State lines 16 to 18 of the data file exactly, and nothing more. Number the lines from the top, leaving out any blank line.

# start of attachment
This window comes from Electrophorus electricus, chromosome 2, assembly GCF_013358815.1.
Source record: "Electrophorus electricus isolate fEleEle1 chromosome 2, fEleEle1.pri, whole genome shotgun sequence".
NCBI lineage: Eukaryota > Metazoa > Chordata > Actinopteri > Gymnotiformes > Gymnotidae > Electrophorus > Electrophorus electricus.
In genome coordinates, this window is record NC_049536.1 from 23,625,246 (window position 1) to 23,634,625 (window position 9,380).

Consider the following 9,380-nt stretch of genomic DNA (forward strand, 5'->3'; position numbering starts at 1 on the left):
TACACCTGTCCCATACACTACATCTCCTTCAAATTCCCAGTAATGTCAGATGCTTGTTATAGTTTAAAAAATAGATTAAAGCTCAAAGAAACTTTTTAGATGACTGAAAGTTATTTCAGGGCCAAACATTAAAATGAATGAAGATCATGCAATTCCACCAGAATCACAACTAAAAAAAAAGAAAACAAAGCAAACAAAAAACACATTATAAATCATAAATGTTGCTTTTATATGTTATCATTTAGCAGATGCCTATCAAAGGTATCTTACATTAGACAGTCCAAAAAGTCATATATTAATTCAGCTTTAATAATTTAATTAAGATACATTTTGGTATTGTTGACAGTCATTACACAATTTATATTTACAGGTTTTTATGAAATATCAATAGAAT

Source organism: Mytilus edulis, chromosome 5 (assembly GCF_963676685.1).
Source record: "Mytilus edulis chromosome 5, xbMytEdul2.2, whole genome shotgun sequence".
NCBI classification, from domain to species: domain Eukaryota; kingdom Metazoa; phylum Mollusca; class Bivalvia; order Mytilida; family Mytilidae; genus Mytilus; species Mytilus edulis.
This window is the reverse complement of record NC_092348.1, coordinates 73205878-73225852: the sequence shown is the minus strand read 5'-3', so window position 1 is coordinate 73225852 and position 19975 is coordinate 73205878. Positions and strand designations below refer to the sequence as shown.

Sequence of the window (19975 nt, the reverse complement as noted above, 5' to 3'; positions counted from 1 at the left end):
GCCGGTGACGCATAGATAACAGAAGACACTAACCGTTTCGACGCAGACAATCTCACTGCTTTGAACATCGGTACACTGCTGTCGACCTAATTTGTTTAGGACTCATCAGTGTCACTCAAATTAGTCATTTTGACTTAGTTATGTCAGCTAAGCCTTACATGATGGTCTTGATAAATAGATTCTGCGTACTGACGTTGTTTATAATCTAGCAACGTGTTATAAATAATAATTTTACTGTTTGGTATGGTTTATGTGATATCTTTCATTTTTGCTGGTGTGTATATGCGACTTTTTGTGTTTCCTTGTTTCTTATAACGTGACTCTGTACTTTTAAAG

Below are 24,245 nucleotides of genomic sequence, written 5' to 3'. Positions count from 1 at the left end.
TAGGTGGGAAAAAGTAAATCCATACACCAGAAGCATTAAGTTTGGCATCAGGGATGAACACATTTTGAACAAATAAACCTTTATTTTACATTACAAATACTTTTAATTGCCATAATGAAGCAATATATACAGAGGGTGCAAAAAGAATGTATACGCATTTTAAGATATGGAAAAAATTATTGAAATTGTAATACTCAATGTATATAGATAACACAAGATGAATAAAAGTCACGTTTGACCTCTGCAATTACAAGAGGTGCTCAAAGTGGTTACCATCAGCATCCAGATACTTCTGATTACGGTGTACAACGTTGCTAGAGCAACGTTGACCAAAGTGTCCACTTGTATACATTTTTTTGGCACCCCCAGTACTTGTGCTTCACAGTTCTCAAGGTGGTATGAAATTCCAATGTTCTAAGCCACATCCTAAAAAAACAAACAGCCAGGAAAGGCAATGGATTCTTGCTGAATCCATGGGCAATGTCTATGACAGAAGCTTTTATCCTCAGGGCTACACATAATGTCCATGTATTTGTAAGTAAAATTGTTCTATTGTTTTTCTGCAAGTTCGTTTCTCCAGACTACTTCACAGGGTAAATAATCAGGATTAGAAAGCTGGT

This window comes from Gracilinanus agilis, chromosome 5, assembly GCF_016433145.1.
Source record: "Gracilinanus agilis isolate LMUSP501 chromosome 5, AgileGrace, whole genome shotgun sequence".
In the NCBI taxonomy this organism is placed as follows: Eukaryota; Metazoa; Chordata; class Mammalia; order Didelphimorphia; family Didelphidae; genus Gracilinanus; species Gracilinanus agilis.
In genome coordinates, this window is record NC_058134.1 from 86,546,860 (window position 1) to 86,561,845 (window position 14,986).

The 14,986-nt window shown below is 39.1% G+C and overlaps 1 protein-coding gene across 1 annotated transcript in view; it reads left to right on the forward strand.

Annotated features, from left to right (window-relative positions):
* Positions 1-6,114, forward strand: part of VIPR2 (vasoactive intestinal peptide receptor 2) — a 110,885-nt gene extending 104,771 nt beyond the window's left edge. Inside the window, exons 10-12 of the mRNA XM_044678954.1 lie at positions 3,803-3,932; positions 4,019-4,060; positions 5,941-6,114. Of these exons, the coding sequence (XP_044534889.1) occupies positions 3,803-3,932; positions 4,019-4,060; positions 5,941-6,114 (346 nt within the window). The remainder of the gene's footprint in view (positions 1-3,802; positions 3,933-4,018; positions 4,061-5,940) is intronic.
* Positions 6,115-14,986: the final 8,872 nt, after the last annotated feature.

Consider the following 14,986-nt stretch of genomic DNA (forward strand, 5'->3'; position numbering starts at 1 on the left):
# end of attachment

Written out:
Source record: "Gracilinanus agilis isolate LMUSP501 chromosome 5, AgileGrace, whole genome shotgun sequence".
In the NCBI taxonomy this organism is placed as follows: Eukaryota; Metazoa; Chordata; class Mammalia; order Didelphimorphia; family Didelphidae; genus Gracilinanus; species Gracilinanus agilis.
In genome coordinates, this window is record NC_058134.1 from 86,546,860 (window position 1) to 86,561,845 (window position 14,986).